But I do not live in a state of perpetual rage. I’ve got my moments sure but anger is not my go-to emotion. When I see injustice I feel sorrow. When I hear another victim’s story, I feel their pain within my own. When someone cuts me off in traffic, I figure their mommy didn’t teach them any better.
And when I recall abusive events, I bleed. I am not an angry person.
Forgiveness is another matter. I firmly believe half the reason I couldn’t get free of abuse? Too much forgiveness.
*lets pause and think calmly on this whilst you put away your stones*
Our definition of forgiveness is much too squishy. My definition of forgiveness followed the typical party line:
- Make Excuses
- Find a Rational (rotten childhood, poor upbringing)
- Forget (pretentious really but most of us are pretty good at faking)
- Wipe the Slate Clean
- Move on and Keep Quiet (never mention it again)
Forgiveness doesn’t broadly encompass all topics. We need to make finer distinctions. Forgiveness does not equal reconciliation nor is it co-joined with a case of self-induced amnesia.
We do not become suddenly stupid.
I forgave on a regular and continual basis. I did not hold a record of accounts nor did I demand repayment. In fact, with every infraction, we started all over. The problem here is the beast never actually repented nor did he *ask* for forgiveness. How could he when he believed he did no wrong? He was sorry all right—sorry he got caught, sorry I was upset, sorry I was rocking his boat with my feelings. He wanted me to shut up and move on so he could go back to doing the exact same thing, over and over and over.
Forgiveness is not:
- Reconciling with someone who has not changed, nor has the slightest inclination to do so
- Pretending nothing ever happened
- Giving someone a free pass to start all over with no account for past behavior
Forgiveness means we do not pursue our own course of vengeance but turn the matter over to the Heavenly Court. “Beloved, never avenge yourselves, but leave the way open for [God’s] wrath; for it is written, Vengeance is Mine, I will repay (requite), says the Lord.” (Romans 12:19) Sometimes we forget that second part.
Our Father has promised to repay our enemies. When we forgive, we let go and let God be Who He is– Righteous King and Judge. We can do this because we believe and acknowledge His position, power and authority and we trust His wisdom and timing.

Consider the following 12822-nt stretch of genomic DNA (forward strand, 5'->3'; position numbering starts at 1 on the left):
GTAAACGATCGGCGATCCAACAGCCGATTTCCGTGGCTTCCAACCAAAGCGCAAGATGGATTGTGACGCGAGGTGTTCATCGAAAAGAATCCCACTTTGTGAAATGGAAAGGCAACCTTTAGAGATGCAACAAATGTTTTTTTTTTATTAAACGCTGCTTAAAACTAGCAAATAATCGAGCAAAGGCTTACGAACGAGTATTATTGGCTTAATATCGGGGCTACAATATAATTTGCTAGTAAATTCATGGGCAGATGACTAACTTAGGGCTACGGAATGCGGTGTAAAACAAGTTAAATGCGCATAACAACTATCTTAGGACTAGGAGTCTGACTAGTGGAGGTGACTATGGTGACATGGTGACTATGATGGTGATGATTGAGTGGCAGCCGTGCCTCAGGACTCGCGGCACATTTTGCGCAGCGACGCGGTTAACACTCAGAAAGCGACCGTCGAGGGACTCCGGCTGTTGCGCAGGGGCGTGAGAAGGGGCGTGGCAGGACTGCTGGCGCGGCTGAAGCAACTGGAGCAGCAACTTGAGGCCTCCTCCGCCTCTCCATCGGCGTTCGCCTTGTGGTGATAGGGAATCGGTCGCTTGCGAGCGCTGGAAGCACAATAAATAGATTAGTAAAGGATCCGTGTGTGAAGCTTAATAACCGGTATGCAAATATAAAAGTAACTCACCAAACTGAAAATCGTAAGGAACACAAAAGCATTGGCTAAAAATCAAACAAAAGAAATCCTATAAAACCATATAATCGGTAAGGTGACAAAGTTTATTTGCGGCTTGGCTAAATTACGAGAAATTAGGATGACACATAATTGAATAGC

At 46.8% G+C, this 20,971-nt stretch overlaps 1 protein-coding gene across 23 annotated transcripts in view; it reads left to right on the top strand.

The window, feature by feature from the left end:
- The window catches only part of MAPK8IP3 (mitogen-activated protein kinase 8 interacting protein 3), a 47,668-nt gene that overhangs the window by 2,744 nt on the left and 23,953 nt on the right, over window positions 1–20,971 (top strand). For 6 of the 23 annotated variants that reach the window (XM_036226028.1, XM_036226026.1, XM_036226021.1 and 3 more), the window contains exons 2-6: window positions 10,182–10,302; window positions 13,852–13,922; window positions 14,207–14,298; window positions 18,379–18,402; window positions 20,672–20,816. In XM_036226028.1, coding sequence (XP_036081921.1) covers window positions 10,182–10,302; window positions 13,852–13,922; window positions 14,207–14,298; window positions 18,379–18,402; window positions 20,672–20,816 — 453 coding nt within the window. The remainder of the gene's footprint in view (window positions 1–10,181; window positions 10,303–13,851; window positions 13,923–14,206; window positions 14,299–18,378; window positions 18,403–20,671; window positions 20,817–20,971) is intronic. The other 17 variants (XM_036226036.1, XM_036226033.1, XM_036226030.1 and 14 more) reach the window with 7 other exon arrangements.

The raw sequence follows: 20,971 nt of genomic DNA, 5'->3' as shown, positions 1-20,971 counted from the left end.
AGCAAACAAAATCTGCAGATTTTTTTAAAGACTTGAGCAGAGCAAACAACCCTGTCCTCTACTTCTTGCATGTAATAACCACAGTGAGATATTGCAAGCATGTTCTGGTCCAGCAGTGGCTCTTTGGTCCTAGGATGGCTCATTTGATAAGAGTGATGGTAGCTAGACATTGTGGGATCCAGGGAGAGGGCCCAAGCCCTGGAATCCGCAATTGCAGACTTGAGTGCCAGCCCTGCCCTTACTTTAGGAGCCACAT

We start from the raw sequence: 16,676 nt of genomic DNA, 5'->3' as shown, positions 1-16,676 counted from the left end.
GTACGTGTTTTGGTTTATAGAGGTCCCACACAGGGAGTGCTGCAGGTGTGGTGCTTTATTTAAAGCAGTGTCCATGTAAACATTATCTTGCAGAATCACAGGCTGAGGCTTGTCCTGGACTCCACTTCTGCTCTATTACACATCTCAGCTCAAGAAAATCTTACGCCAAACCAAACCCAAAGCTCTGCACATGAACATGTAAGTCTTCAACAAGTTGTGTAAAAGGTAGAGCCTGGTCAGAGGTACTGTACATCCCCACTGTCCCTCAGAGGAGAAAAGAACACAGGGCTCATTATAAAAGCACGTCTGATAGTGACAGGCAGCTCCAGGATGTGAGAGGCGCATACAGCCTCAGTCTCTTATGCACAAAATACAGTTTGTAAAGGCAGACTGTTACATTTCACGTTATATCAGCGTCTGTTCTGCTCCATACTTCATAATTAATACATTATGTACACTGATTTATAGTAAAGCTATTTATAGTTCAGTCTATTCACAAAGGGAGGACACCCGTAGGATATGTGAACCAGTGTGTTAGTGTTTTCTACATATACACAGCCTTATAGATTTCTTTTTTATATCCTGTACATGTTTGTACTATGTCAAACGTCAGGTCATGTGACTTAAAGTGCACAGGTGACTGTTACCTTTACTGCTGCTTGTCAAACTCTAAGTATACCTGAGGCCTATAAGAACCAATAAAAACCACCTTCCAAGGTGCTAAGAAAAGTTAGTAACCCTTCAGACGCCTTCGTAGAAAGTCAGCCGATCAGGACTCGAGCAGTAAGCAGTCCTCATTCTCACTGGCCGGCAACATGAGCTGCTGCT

This whole subject of forgiveness came to a screeching crescendo in my mind and heart when a dear friend of mine stepped way outside her comfort zone and shared her agonizing story. Right now, she is going through her own version of hell. In fact, she endured yet another slapdown just this morning.
Years ago, she found herself in a tight spot and took something that belonged to another. In time, she was caught and sentenced. She spent years faithfully repaying her debt. There is no doubt she repented and has offered her heartfelt apology again and again. The aggrieved party, however, will not let go. This person hounds and pursues, intent on destroying her life, livelihood, and peace of mind.
The former victim has become the abuser.
Meanwhile, Back at the Ranch
I have forgiven the beast but this time around, my eyes remained wide open. I recognize he has never repented. He has never acknowledged the sin of abusing, berating, and bullying his own family on a broad scale, much less apologized for the hundreds and hundreds of incidents he created along the way to punish us for our many sins against him. He fully believes that everything is the fault of one person and one person only (and that would be me.) Even now, when no one from his immediate family will have a thing to do with him, he refuses to accept any responsibility.
That’s fine. It’s now between him and his Maker. Someday, he will answer for what he’s done.
Perhaps with time, he’ll actually repent. That’s fine too, but I’m not counting on it.
After all, what can you expect? Like spiders and dogs, he just did what came natural.